Shah later urged women to tweet at Kasich, who has been in the national spotlight due to his 2016 Republican presidential campaign.

Kentucky’s social media campaign will step into the real world on February 23 at 1 p.m., when the ACLU of Kentucky and Planned Parenthood Advocates of Indiana and Kentucky host a reproductive rights rally at the state capitol. Until then, Shah, Bogaert, and Yaeger used their commentary to remind women where to go if they have any questions about their vaginas:

Oh, and don’t forget — you can always call (502) 564-2611 to schedule an appointment at Dr. Bevin’s clinic, or (502) 564-8100 to consult your triage nurses in the Kentucky Legislature.

News Abortion

South Dakota Republican Introduces ‘Medically Inaccurate,’ ‘Inflammatory’ Anti-Abortion Bill (Updated)

Teddy Wilson

The bill targets dilation and evacuation (D and E) procedures, which may be used in a second-trimester abortion. The D and E procedure is often used when it is the safest means of preserving the life, health, and perhaps the fertility of the pregnant person.

UPDATE, February 20, 12:09 p.m.: According to news reports, the South Dakota house has introduced an amendment to Rep. Latterell’s bill that “removed the original content of the beheading bill and replaced it with one sentence: ‘The State of South Dakota recognizes the sanctity of human life.'”

A South Dakota lawmaker has introduced a bill to restrict abortion services in the state by targeting second-trimester abortions, repackaging legislative language from a controversial bill introduced in 2014.

HB 1230, sponsored by Rep. Isaac Latterell (R-Tea), would make it illegal for any physician to “knowingly behead a living unborn child with the intent of endangering the life or health of the child.”

The anti-choice bill includes similarly graphic language that was included in HB 1241, a bill introduced last year by Latterell. HB 1230 replaces a ban on the “dismemberment or decapitation of certain living unborn children” with a ban on “the beheading of certain living unborn children.”

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Like its predecessor, HB 1230 targets dilation and evacuation (D and E) procedures, which may be used in a second-trimester abortion. The D and E procedure is often used when it is the safest means of preserving the life, health, and perhaps the fertility of the pregnant person.

Another change is language that the bill is not intended to target the “aspiration abortion procedure.” During the procedure used to remove a fetus prior to 13 weeks’ gestation, commonly referred to as suction aspiration, the fetus is often not removed fully intact.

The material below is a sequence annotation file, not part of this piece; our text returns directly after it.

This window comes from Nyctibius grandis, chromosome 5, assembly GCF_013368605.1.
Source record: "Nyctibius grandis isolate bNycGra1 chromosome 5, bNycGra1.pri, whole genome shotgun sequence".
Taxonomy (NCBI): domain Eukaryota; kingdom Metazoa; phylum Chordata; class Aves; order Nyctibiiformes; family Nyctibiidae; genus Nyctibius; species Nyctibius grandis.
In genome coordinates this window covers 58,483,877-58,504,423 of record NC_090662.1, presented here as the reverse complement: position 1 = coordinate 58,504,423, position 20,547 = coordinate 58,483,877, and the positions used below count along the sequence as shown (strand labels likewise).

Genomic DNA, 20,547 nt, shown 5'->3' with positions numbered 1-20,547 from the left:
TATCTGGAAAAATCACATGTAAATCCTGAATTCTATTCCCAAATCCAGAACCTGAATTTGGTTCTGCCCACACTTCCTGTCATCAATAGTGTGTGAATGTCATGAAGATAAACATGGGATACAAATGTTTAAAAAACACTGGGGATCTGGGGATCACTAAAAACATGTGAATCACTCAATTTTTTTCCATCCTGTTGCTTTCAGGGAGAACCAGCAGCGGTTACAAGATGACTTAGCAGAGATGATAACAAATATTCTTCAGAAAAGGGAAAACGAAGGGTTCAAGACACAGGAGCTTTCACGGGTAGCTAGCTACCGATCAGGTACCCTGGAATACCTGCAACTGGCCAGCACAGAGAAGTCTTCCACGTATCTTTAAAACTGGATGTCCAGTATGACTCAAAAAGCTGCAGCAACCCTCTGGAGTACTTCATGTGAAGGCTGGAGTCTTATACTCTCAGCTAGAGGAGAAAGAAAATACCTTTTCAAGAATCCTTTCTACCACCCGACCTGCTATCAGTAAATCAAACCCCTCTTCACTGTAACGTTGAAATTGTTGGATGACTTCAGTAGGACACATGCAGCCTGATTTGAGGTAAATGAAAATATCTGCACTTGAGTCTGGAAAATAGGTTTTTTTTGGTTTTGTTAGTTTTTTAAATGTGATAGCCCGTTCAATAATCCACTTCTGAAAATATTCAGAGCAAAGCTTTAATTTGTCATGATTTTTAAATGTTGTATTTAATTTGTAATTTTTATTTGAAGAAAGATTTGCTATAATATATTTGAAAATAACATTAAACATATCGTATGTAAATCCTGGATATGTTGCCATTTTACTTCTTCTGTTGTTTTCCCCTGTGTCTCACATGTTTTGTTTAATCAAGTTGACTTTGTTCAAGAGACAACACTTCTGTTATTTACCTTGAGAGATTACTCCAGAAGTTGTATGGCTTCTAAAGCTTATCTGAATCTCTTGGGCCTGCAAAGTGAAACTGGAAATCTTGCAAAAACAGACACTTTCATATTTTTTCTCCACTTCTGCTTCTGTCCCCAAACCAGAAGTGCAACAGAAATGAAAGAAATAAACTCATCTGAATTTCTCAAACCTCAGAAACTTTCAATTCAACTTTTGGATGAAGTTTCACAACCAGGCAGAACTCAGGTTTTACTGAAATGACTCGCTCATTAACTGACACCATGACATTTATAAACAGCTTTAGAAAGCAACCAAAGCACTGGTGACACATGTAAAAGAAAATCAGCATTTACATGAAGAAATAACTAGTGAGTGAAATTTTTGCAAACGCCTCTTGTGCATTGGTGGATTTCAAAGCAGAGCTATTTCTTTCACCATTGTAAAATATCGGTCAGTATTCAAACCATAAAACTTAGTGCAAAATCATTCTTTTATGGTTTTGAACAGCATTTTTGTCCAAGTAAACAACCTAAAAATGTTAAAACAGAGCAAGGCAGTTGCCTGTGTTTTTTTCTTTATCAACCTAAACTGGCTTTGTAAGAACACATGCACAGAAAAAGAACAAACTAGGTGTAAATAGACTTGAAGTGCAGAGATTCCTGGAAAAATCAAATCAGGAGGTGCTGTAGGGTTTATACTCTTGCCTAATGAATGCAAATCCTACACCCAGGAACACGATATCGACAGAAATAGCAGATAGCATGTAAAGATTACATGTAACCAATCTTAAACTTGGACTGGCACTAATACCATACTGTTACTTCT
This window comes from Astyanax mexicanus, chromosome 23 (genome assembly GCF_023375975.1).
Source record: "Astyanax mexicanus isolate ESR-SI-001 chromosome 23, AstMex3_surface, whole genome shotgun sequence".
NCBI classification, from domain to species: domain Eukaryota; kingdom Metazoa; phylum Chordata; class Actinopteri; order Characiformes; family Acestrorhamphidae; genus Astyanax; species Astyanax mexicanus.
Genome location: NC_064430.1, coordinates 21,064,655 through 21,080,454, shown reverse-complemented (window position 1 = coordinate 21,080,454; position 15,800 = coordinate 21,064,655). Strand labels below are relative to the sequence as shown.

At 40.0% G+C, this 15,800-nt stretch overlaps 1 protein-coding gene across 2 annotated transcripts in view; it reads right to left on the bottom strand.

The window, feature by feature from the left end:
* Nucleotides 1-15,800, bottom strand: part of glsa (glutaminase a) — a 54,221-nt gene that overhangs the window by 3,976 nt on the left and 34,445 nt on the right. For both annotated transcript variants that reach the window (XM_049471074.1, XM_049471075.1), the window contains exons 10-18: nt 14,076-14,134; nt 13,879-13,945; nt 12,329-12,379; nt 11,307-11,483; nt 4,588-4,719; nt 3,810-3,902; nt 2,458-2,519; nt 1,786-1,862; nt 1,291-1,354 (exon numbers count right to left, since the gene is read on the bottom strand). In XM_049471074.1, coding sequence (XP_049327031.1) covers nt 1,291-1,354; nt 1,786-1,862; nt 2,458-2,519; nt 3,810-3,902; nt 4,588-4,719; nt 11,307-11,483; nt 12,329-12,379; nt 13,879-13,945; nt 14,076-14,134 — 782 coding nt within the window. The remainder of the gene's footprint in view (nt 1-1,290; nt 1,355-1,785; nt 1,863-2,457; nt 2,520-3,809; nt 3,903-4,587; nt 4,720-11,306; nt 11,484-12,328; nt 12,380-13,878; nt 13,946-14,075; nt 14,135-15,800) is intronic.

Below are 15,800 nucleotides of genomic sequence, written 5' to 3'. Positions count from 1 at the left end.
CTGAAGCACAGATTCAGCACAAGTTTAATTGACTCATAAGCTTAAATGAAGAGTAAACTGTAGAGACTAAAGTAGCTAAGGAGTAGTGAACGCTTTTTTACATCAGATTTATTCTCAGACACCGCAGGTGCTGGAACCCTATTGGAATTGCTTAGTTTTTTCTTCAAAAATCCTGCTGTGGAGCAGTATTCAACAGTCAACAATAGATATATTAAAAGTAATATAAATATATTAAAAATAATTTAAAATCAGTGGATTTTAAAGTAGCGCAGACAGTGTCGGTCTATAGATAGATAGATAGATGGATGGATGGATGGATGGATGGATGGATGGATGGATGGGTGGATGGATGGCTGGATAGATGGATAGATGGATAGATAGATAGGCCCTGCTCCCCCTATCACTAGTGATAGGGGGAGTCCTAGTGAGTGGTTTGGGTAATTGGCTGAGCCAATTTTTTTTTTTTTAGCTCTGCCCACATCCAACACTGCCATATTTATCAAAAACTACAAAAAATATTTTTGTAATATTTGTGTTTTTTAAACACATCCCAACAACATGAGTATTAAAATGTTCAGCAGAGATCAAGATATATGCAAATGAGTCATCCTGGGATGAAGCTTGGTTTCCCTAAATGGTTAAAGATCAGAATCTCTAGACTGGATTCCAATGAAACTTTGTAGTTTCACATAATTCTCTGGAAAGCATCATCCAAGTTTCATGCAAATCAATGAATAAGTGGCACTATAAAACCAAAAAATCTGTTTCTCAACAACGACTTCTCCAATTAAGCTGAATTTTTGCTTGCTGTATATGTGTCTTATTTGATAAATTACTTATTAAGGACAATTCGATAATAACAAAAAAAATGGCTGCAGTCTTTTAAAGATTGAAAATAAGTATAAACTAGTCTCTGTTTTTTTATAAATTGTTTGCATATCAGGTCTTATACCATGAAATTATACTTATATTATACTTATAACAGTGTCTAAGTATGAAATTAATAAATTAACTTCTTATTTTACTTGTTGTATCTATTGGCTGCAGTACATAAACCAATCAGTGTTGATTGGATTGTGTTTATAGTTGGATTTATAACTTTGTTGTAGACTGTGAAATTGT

HB 1241 did not include such language. As legal analysis by Rewire has shown, the broad language in HB 1241 could have, in practice, banned all surgical abortions in the state.

Another change Latterell made to the bill was to reduce the criminal penalties that a physician could face for performing the procedure. HB 1230 reduces a violation of the proposed law from the Class B felony to a Class 1 felony. Instead of facing life imprisonment, physicians will face 50 years imprisonment.

Latterell has already had more success with HB 1230 than he had with HB 1241, which was tabled in committee. The state’s Health and Human Services committee voted 11 to 2 along party lines Tuesday to approve the bill.

During his testimony at the committee hearing, Latterell said that the bill was intended to address “a serious loophole in our current law.” Latterell said HB 1230’s language was narrowed to avoid a court challenge.

Latterell compared the use of the D and E procedure to revolting methods of execution such as beheading as used by “unconscionably violent soldiers” in the Middle East. “It’s unfortunate that in our state Planned Parenthood abortionists in Sioux Falls are similarly beheading unborn children during dismemberment abortions,” he said during the hearing.

However, no D and E procedures are performed in South Dakota. Planned Parenthood Sioux Falls, the only clinic that provides abortions in South Dakota, provides medication abortions up to nine weeks and surgical abortions up to 13 weeks’ gestation. The clinic does not provide surgical abortions in which a D and E is required.

The clinic has told Rewire that all patients who need D and E services are referred to clinics in other states.

Technically, hospitals can perform such procedures in the state, though none of the hospitals in the state use D and E.

Latterell said during the hearing that most people do not know that the procedure occurs, “because Planned Parenthood Sioux Falls denies that they behead unborn children.” Latterell cited reporting by Rewire as proof that Planned Parenthood has “no problem” with the procedure since they refer patients needing the procedure to abortion providers in other states.

Planned Parenthood spokeswoman Jennifer Aulwes said the language is medically inaccurate and inflammatory, and that South Dakota’s sole abortion clinic does not perform abortions after 14 weeks’ gestation, according to reporting by KSFY.

“I’m just angry at what Planned Parenthood is doing…to us and to our children,” Latterell said.

The bill now awaits debate and vote by the full South Dakota house, in which Republicans hold a 58-12 advantage.